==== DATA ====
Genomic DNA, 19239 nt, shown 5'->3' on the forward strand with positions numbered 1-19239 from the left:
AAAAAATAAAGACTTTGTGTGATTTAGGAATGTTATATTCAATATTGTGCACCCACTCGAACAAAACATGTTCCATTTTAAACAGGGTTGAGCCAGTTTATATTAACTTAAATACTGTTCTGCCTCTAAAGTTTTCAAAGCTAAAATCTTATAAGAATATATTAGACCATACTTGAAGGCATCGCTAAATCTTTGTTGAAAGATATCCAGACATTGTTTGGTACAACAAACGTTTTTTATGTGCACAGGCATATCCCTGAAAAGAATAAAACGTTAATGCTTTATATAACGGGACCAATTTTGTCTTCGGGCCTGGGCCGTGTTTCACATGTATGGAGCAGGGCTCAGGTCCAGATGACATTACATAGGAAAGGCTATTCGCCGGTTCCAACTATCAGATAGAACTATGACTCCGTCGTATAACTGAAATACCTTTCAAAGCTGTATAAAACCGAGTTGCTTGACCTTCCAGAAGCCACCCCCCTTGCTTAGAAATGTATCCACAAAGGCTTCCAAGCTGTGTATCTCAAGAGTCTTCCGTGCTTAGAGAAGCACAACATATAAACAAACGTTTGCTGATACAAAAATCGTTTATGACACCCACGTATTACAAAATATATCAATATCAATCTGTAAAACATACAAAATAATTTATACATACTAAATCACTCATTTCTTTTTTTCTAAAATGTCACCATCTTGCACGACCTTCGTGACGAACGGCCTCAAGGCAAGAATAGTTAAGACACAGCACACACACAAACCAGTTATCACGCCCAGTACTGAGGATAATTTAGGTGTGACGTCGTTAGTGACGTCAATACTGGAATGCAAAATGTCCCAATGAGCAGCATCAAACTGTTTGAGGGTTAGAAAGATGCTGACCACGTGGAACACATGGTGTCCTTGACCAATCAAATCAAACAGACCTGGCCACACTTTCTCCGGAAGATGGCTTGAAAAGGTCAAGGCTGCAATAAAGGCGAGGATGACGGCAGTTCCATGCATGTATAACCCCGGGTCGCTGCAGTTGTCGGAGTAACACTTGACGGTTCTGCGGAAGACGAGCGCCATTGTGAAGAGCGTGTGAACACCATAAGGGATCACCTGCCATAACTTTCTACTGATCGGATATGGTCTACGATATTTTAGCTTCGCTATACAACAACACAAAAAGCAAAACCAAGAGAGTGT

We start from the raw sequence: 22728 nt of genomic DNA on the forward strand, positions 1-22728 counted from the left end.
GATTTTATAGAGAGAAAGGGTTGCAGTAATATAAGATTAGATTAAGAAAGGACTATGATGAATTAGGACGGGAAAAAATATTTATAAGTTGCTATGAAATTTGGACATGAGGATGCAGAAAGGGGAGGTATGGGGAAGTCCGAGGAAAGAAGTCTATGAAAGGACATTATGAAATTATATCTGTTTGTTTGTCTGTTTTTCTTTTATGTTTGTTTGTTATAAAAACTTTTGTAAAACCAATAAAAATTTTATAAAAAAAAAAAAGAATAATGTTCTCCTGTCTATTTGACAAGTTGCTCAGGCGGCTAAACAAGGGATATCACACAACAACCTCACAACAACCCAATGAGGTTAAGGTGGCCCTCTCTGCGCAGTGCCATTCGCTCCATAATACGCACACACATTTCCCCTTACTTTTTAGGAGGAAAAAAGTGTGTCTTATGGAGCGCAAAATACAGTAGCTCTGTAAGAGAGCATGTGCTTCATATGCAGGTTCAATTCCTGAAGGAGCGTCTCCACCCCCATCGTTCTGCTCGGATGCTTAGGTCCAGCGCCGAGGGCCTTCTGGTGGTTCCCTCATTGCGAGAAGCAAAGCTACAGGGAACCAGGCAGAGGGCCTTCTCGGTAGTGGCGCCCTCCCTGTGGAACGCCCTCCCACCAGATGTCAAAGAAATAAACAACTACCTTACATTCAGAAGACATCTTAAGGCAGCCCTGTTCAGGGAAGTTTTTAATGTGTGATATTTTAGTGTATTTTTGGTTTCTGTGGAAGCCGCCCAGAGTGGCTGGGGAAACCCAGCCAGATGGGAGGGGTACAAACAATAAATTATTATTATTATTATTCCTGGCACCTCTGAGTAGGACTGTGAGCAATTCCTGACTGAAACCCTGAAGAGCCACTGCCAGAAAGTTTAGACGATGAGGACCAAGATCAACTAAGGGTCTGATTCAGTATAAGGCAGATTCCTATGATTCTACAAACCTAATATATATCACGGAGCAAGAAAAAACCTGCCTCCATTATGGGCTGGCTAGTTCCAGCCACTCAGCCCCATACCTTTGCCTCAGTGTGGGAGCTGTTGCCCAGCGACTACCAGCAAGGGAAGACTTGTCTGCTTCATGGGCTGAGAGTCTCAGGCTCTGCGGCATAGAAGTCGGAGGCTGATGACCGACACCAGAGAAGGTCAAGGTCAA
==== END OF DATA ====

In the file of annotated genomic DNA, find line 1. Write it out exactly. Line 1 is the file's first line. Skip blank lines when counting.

Genomic DNA, 19239 nt, shown 5'->3' on the forward strand with positions numbered 1-19239 from the left: